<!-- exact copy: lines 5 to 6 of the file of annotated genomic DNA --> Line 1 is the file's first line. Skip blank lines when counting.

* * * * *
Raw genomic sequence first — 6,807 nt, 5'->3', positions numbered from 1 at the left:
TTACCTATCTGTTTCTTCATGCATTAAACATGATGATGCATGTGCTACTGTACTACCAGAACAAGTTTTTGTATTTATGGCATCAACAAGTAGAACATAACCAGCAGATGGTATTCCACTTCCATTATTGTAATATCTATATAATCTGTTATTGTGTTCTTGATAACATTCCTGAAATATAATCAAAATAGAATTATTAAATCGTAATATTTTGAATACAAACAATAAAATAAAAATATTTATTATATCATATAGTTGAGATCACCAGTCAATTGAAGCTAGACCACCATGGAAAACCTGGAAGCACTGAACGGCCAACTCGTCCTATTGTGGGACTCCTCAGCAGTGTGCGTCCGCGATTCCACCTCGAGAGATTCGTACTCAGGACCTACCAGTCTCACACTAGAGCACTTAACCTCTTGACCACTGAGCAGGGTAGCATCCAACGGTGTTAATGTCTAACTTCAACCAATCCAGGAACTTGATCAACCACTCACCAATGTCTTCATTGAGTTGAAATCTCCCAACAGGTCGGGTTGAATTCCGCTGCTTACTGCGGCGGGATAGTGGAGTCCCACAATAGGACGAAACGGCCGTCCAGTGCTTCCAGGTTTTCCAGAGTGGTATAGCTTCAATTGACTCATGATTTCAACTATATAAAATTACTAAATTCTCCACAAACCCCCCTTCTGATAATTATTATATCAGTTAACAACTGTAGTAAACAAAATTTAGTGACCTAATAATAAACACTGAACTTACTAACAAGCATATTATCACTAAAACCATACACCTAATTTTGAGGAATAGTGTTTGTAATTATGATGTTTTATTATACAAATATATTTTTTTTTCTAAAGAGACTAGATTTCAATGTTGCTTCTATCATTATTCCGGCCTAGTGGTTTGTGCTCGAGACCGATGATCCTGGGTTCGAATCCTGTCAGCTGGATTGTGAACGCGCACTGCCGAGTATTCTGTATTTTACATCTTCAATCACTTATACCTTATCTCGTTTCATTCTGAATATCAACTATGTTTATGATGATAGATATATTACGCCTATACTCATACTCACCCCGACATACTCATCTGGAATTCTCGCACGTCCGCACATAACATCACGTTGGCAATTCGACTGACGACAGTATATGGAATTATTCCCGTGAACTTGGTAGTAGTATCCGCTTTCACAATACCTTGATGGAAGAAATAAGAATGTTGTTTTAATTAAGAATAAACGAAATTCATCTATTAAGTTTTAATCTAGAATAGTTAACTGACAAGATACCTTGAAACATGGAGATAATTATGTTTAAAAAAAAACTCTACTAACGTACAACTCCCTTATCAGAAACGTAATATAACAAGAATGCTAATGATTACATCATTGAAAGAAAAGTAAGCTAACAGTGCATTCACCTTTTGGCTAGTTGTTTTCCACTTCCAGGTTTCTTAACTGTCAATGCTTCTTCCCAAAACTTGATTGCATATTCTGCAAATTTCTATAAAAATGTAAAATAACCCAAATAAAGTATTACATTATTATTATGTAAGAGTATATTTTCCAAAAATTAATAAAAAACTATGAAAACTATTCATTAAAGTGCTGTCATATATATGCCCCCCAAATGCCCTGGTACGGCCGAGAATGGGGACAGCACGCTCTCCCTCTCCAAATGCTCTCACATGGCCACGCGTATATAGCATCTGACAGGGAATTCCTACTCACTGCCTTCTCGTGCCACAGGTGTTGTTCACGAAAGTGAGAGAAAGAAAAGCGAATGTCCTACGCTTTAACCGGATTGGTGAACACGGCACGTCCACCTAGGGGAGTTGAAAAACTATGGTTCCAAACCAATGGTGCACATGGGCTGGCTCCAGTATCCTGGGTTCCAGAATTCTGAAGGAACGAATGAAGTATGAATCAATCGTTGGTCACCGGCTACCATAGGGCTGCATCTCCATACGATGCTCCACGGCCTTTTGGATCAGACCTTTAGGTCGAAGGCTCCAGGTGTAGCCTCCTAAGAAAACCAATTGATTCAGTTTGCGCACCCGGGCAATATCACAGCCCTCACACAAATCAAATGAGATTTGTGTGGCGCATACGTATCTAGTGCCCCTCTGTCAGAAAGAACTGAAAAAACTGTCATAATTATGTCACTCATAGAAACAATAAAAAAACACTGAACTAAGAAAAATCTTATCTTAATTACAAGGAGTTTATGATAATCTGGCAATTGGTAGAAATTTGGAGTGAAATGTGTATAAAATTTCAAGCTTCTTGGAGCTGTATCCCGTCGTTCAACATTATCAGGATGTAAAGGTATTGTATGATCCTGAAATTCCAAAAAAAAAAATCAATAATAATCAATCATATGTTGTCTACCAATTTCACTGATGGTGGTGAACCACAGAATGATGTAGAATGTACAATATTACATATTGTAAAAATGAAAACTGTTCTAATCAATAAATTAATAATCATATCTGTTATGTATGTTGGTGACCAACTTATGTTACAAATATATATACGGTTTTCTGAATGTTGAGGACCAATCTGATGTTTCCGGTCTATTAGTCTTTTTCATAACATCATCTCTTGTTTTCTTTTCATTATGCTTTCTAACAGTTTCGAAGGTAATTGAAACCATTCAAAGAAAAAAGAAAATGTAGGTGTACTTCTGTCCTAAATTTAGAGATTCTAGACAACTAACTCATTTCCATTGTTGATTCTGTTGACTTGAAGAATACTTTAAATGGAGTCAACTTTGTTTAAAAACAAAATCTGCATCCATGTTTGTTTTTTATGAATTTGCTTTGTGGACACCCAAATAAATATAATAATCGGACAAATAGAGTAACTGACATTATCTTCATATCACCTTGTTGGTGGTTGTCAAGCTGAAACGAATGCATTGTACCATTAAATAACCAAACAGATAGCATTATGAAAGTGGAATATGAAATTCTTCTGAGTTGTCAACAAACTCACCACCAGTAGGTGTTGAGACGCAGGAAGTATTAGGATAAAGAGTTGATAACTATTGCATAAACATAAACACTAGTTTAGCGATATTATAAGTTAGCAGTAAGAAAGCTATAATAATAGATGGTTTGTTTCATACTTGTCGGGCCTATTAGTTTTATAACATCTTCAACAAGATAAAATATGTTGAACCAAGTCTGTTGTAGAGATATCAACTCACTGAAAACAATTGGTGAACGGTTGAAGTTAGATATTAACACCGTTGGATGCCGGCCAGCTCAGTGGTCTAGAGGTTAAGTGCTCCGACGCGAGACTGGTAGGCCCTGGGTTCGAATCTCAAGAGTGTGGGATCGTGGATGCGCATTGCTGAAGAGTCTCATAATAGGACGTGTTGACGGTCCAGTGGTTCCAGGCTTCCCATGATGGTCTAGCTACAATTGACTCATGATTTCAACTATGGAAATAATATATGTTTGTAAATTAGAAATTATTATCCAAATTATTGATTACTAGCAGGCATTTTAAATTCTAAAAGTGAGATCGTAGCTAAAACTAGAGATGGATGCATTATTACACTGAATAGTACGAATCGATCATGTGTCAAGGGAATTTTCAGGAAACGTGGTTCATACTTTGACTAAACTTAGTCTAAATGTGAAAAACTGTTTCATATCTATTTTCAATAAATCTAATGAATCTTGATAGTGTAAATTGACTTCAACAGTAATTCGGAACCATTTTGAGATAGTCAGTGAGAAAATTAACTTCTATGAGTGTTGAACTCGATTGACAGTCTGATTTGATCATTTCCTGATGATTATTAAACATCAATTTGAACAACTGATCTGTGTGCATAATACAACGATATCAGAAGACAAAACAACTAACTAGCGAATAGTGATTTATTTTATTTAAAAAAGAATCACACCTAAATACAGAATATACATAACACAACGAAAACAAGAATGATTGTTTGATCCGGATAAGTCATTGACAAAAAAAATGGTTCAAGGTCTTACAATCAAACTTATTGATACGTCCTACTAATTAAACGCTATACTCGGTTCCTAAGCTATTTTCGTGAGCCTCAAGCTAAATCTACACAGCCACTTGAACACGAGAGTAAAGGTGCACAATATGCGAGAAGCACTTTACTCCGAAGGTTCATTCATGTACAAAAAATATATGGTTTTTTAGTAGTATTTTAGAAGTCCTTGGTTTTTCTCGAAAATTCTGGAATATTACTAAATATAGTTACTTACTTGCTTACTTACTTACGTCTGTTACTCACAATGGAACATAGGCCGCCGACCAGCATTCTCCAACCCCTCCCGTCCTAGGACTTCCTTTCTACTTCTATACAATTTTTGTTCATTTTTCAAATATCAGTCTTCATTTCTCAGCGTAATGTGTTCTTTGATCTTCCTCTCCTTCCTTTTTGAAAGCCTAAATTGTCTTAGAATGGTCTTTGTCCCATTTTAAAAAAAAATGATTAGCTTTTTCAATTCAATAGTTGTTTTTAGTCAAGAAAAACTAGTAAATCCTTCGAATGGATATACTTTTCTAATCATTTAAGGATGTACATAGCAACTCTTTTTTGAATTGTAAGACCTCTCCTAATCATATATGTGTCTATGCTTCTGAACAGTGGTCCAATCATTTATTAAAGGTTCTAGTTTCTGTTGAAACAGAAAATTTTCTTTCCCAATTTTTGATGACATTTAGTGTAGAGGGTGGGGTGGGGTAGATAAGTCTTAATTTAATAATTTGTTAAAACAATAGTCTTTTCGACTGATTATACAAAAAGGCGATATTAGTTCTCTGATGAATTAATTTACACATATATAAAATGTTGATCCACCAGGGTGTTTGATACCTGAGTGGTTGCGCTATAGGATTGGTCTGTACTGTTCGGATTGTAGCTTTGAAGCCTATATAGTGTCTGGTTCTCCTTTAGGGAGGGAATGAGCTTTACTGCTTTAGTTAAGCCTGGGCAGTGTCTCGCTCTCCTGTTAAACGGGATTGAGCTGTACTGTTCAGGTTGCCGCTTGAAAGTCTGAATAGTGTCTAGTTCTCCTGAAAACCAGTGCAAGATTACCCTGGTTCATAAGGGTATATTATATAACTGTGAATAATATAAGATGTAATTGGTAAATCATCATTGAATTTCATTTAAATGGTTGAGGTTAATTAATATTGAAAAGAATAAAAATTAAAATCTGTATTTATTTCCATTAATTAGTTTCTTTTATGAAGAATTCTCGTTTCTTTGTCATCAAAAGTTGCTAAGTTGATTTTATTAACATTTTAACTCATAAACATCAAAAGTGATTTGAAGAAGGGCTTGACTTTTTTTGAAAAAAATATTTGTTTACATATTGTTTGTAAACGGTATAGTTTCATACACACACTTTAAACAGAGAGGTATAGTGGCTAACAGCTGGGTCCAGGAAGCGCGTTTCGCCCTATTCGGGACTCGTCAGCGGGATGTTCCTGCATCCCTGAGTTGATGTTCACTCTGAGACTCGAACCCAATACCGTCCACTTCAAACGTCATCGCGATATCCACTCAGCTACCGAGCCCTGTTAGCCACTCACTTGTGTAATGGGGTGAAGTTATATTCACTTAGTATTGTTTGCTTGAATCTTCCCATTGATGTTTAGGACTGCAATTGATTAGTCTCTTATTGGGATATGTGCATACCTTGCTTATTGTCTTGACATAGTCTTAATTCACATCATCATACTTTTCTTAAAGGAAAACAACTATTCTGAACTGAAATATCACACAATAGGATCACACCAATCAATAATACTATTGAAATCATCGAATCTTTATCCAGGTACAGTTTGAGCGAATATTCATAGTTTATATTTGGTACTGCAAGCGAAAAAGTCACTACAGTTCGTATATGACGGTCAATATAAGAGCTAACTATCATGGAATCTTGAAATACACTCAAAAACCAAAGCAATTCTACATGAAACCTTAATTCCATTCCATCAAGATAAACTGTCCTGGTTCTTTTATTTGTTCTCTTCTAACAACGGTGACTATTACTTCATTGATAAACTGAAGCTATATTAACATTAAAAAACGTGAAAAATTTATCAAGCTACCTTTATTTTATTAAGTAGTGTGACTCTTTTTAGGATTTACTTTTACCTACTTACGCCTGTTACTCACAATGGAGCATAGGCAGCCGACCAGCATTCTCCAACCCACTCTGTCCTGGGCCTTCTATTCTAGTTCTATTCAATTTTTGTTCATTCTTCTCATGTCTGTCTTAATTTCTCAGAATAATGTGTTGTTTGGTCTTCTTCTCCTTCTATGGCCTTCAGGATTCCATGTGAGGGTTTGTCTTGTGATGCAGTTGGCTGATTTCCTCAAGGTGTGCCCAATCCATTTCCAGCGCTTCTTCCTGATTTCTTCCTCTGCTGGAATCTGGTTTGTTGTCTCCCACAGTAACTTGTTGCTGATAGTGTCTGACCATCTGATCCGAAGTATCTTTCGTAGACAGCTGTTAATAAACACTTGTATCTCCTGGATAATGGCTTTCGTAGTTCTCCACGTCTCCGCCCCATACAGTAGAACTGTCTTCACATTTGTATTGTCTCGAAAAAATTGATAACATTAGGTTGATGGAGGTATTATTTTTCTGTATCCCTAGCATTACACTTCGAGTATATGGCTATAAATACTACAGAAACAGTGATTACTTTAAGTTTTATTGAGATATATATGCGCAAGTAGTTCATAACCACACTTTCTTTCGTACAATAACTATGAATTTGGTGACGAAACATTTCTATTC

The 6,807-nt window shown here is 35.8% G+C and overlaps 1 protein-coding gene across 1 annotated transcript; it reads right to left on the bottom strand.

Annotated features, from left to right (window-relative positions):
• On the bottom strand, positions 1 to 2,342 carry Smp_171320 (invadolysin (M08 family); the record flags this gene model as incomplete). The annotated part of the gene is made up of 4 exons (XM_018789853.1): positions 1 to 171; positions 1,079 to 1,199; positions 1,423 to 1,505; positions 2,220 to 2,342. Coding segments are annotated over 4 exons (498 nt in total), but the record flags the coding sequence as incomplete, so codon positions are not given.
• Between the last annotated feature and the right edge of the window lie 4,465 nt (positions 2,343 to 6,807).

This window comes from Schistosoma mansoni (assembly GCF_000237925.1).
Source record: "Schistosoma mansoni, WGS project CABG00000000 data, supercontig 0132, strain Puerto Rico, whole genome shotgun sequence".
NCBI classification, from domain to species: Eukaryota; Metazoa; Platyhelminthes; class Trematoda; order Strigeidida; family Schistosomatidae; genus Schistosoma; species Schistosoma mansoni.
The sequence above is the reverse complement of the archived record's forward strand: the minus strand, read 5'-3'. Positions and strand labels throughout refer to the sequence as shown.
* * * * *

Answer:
• On the bottom strand, positions 1 to 2,342 carry Smp_171320 (invadolysin (M08 family); the record flags this gene model as incomplete). The annotated part of the gene is made up of 4 exons (XM_018789853.1): positions 1 to 171; positions 1,079 to 1,199; positions 1,423 to 1,505; positions 2,220 to 2,342. Coding segments are annotated over 4 exons (498 nt in total), but the record flags the coding sequence as incomplete, so codon positions are not given.
• Between the last annotated feature and the right edge of the window lie 4,465 nt (positions 2,343 to 6,807).